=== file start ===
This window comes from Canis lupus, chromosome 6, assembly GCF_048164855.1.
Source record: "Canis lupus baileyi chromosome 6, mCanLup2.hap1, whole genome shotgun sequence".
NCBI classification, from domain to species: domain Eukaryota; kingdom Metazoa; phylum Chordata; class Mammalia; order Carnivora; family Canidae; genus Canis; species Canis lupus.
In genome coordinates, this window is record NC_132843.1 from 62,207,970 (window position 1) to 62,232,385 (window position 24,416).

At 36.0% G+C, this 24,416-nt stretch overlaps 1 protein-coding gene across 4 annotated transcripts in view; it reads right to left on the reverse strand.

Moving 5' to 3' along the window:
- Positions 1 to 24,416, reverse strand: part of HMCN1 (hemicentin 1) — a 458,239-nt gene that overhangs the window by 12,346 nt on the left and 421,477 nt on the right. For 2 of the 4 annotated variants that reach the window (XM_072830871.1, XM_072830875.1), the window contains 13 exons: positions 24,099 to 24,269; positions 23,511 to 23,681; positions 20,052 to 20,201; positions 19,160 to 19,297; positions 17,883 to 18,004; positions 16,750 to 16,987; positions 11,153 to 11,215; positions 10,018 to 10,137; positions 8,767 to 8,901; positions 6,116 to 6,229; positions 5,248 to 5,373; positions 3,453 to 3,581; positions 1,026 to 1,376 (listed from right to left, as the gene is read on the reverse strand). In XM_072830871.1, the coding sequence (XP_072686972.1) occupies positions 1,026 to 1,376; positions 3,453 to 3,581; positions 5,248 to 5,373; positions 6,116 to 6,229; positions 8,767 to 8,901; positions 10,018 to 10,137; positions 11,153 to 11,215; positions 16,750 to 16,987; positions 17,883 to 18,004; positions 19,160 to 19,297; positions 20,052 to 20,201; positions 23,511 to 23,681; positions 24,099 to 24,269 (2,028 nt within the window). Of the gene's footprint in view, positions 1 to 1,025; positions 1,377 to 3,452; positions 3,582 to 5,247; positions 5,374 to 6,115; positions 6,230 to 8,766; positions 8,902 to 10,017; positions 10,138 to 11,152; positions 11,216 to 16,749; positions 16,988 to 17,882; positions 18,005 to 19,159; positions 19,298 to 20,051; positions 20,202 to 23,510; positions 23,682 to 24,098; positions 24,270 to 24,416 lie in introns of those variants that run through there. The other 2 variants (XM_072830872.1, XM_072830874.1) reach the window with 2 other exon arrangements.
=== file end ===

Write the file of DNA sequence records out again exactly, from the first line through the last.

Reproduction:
This window comes from Canis lupus, chromosome 6, assembly GCF_048164855.1.
Source record: "Canis lupus baileyi chromosome 6, mCanLup2.hap1, whole genome shotgun sequence".
NCBI classification, from domain to species: domain Eukaryota; kingdom Metazoa; phylum Chordata; class Mammalia; order Carnivora; family Canidae; genus Canis; species Canis lupus.
In genome coordinates, this window is record NC_132843.1 from 62,207,970 (window position 1) to 62,232,385 (window position 24,416).

At 36.0% G+C, this 24,416-nt stretch overlaps 1 protein-coding gene across 4 annotated transcripts in view; it reads right to left on the reverse strand.

Moving 5' to 3' along the window:
- Positions 1 to 24,416, reverse strand: part of HMCN1 (hemicentin 1) — a 458,239-nt gene that overhangs the window by 12,346 nt on the left and 421,477 nt on the right. For 2 of the 4 annotated variants that reach the window (XM_072830871.1, XM_072830875.1), the window contains 13 exons: positions 24,099 to 24,269; positions 23,511 to 23,681; positions 20,052 to 20,201; positions 19,160 to 19,297; positions 17,883 to 18,004; positions 16,750 to 16,987; positions 11,153 to 11,215; positions 10,018 to 10,137; positions 8,767 to 8,901; positions 6,116 to 6,229; positions 5,248 to 5,373; positions 3,453 to 3,581; positions 1,026 to 1,376 (listed from right to left, as the gene is read on the reverse strand). In XM_072830871.1, the coding sequence (XP_072686972.1) occupies positions 1,026 to 1,376; positions 3,453 to 3,581; positions 5,248 to 5,373; positions 6,116 to 6,229; positions 8,767 to 8,901; positions 10,018 to 10,137; positions 11,153 to 11,215; positions 16,750 to 16,987; positions 17,883 to 18,004; positions 19,160 to 19,297; positions 20,052 to 20,201; positions 23,511 to 23,681; positions 24,099 to 24,269 (2,028 nt within the window). Of the gene's footprint in view, positions 1 to 1,025; positions 1,377 to 3,452; positions 3,582 to 5,247; positions 5,374 to 6,115; positions 6,230 to 8,766; positions 8,902 to 10,017; positions 10,138 to 11,152; positions 11,216 to 16,749; positions 16,988 to 17,882; positions 18,005 to 19,159; positions 19,298 to 20,051; positions 20,202 to 23,510; positions 23,682 to 24,098; positions 24,270 to 24,416 lie in introns of those variants that run through there. The other 2 variants (XM_072830872.1, XM_072830874.1) reach the window with 2 other exon arrangements.